Others claim indifference. “Barak and Sharon are the same,” said Mohammed Abdel Wahab, 26, whose grandfather was killed in the Kibya raid as he was riding back to the village through an olive grove. “They are the two faces of the same coin. Barak wants to slaughter us from the back,” he said, making a chopping hand gesture on the back of his neck. “Sharon wants to slaughter us from the front,” he added with a throat-slitting motion.
But if four months of almost daily funerals have made Barak as much of a butcher as Sharon in Palestinian eyes, Sharon’s predicted victory is still read as a particularly bad omen.
Mohammed Al-Ajareb, the boy who once hid in the sewage, believes Israelis are electing Sharon because “they want a strong man who keeps killing Arabs.” And his mother believes Sharon will indeed satisfy that wish by repeating his past crimes.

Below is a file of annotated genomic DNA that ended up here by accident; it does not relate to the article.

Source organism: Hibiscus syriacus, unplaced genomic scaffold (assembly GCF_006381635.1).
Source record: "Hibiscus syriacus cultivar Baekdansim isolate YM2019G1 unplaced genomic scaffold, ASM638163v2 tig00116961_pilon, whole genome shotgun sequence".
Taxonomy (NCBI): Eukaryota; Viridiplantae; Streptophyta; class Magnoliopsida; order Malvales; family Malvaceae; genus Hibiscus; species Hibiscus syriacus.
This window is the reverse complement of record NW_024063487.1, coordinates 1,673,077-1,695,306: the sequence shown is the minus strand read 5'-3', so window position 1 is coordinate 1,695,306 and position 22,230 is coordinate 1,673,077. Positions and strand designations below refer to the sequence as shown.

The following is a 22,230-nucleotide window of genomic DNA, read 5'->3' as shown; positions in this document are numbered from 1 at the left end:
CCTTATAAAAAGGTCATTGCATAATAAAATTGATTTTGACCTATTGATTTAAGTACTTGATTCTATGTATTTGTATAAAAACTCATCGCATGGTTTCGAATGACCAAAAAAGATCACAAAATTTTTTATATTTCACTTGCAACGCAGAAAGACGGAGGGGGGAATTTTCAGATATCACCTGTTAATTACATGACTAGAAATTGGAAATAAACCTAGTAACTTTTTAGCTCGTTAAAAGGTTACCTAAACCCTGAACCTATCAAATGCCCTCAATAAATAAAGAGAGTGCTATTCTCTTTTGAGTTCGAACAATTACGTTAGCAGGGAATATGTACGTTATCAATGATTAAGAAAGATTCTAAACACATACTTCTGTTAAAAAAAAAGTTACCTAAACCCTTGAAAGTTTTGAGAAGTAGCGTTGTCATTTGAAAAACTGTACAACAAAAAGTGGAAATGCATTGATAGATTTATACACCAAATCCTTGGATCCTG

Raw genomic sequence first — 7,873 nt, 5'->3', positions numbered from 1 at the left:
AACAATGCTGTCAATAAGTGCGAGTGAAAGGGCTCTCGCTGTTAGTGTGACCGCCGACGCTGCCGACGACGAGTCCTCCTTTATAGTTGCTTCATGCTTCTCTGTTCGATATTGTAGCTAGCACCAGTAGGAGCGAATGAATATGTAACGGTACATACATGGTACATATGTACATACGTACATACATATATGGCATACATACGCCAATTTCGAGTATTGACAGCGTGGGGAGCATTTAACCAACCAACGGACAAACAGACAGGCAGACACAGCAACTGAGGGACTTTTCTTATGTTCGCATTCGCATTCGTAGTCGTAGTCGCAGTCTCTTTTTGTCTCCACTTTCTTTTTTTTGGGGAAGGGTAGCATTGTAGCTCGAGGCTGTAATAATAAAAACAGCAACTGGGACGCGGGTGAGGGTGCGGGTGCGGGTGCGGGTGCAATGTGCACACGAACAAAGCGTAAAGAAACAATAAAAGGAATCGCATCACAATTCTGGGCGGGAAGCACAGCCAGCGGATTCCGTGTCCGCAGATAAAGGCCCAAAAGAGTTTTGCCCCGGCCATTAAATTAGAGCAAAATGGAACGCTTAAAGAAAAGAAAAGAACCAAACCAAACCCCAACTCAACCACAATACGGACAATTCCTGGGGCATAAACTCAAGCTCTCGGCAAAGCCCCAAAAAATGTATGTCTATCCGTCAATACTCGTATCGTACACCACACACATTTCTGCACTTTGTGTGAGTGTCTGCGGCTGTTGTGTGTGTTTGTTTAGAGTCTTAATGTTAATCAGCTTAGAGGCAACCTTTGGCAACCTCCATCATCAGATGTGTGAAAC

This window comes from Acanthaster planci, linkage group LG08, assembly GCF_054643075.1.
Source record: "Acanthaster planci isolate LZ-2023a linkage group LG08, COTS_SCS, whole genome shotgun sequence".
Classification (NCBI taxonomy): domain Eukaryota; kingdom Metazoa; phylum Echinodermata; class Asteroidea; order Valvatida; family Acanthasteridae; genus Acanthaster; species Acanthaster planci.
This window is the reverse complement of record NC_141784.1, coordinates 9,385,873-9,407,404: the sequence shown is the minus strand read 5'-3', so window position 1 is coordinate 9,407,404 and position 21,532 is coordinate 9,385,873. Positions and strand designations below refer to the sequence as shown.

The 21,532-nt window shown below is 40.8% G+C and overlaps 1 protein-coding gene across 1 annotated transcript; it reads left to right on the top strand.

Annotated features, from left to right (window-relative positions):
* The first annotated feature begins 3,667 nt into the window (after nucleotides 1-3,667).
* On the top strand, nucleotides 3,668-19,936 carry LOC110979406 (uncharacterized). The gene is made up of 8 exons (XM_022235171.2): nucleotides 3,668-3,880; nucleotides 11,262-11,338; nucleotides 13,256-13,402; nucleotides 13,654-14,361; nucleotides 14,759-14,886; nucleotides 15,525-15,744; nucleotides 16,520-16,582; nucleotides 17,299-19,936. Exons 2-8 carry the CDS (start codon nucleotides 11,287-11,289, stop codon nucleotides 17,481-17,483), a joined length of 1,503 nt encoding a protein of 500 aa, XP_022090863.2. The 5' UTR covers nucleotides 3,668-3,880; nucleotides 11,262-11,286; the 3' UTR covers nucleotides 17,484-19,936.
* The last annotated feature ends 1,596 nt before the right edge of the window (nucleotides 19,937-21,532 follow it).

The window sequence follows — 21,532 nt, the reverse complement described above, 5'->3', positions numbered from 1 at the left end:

“Will the bad ever be good?” she asked rhetorically. “He will always be bad.”
But by becoming prime minister, Sharon will also be more constrained than in the past. When Sharon led the raid in Kibya, he was a hotheaded officer who hid his intentions from military headquarters. Dwight Eisenhower had just been made president of the United States, and Israel had not yet made peace with its Egyptian and Jordanian neighbors.
“Whether he’s a serial killer or a serial destroyer since age 25, who knows?” said Avishai Margalit, a philosophy professor at Jerusalem’s Hebrew University. “I don’t believe he will behave like that. He’s ambushed — politically and morally — by the whole world. He’s a bully but he’s not stupid.”
Flore de Preneuf is a Jerusalem writer and photographer. More Flore de Preneuf.